These are photos from
Mercy Ships' Three month Training Program, Gateway, which I attended from
August to November of 2005
Gateway includes two months of classroom & 1 month of Outreach. Our Outreach was in Puerto Plata,
we were from Oct 22 to Nov 20. In between the 2 months of
classroom is a workshop week. Workshops include Water Purification
Health Care, Agriculture,
and my workshop,
Construction. We used our "skills" to build an addition to the
shelter for Mercy Ships'
Below are some photos of my Gateway class and Workshop week, with pictures
of the DR outreach below that.
We took a sideline trip to the East Texas
Symphony Orchestra one night.
Gateway Class Graduation. That's all of us together on the
This is 'Service Week', where you take a
break from the class and spend a week learning (or at least working in)
more practical such as Agriculture, Basic Health Care, Water Purification, or
Construction, which I chose. We spent the week
learning concrete handling and constructed an addition to Mercy Ships's goat
pen, which we dubbed 'The Goat Palace'.
At the end of the week, we all gave a presentation of what
we had learned. the 'goat team' showed off our luxurious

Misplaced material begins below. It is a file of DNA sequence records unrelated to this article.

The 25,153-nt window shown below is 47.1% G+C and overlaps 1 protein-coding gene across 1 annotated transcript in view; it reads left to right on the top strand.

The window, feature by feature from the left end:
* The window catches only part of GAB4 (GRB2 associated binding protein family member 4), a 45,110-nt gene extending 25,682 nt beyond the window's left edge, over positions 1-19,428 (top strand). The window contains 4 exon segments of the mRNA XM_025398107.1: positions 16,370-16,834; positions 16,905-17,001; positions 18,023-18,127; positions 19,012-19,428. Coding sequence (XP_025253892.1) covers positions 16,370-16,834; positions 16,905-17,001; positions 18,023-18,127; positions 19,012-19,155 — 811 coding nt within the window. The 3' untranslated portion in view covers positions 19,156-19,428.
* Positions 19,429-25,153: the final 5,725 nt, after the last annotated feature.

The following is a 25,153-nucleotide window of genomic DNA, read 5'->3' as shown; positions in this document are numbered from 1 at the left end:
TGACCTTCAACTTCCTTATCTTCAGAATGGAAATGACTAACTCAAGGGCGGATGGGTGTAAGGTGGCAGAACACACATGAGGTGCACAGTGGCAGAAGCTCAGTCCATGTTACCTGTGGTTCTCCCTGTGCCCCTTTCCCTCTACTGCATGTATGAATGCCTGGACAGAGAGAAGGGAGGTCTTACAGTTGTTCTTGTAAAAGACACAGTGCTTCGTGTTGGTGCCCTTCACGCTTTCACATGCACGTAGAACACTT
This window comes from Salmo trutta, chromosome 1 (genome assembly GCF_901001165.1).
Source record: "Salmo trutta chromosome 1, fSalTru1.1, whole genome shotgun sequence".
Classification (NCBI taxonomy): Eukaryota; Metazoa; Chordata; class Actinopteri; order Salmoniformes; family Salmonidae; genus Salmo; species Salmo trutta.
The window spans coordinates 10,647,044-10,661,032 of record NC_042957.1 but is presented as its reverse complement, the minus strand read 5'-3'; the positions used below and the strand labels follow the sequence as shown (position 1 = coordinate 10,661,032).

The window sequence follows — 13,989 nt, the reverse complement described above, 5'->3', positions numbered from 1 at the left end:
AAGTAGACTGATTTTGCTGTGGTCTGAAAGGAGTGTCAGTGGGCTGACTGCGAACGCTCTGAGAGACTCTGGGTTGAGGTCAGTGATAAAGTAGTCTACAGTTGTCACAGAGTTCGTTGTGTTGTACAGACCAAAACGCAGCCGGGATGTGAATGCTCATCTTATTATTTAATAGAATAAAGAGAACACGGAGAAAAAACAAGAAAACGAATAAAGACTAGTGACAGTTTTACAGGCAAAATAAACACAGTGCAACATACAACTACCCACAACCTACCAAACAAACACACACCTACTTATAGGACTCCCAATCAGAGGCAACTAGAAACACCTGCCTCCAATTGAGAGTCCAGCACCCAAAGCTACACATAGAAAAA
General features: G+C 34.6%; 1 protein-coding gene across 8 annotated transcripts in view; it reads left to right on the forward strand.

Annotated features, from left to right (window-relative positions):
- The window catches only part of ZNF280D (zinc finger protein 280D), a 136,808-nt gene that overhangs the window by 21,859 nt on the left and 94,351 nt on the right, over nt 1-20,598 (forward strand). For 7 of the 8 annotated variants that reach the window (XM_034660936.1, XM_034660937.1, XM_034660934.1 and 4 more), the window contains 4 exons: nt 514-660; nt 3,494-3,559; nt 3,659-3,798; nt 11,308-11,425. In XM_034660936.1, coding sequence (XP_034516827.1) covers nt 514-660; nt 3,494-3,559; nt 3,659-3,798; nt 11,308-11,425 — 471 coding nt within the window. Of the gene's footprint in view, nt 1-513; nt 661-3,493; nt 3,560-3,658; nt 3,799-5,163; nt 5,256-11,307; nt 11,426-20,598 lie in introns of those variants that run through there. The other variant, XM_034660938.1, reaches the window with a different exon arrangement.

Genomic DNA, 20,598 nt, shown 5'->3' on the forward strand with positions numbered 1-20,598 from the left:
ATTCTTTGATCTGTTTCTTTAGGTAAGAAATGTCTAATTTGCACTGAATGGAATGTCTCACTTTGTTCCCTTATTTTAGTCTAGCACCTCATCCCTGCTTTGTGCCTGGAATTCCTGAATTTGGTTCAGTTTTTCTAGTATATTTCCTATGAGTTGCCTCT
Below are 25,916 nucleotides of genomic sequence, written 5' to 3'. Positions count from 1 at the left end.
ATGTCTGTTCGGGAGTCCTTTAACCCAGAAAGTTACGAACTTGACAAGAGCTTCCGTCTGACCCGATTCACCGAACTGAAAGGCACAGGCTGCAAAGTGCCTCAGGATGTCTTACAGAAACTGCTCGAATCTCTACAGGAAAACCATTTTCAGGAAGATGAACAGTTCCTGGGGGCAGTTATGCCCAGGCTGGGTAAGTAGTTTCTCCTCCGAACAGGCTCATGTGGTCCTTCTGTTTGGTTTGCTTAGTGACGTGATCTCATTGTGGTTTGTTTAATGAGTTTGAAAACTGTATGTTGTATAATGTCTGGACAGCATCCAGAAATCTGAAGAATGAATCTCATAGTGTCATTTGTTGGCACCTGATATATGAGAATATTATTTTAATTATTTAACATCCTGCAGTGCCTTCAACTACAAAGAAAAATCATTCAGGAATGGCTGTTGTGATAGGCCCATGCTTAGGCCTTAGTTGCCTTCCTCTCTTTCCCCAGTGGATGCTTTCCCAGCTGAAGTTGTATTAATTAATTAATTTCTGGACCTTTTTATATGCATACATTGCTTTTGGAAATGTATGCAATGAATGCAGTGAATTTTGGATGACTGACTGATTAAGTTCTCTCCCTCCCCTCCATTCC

Goat Palace, complete with chairs, lamps and other furniture the goats would
never use, and sang 'The Goat Song'.
Our Outreach to the Dominican Republic consisted of
constructing houses, providing medical care, starting an ESL class & a sewing class,
a children's ministry, and
evangelizing. It took place in Puerto Plata and surrounding areas. The bulk of our
work was in Villa Ascension,
Caraballo, located behind Montellano, near an airport. Villa
Ascension's a new community founded by a successful Canadian businessman
named Elio Madronia. This is the sixth such
community that Elio has founded since the Lord called him to his mission in 1987, years after
retirement. Below you will find pictures from the month or so that we
spent in & around the village, and some other pictures, as well.
My good friend (and roommate), Richard.
Richard moved back to the village and married a local woman & adopted her kids.
Not always working so hard. Even missionaries need breaks.
These photos are of a group of people we helped who lived in El Basulero,
the town dump.
They were so poor, they made their living
scavenging what they could from the
or garbage, even scraping the meat off of carcasses the local 'carniceros'
dropped off. They made
a sort of sausage with the scrapings, which they would then sell to the Haitians, who were
team member Mark Elliot put
fantastic musical slideshow of our time in the D.R. If you'd
like to see it, click on my good friend Richard below...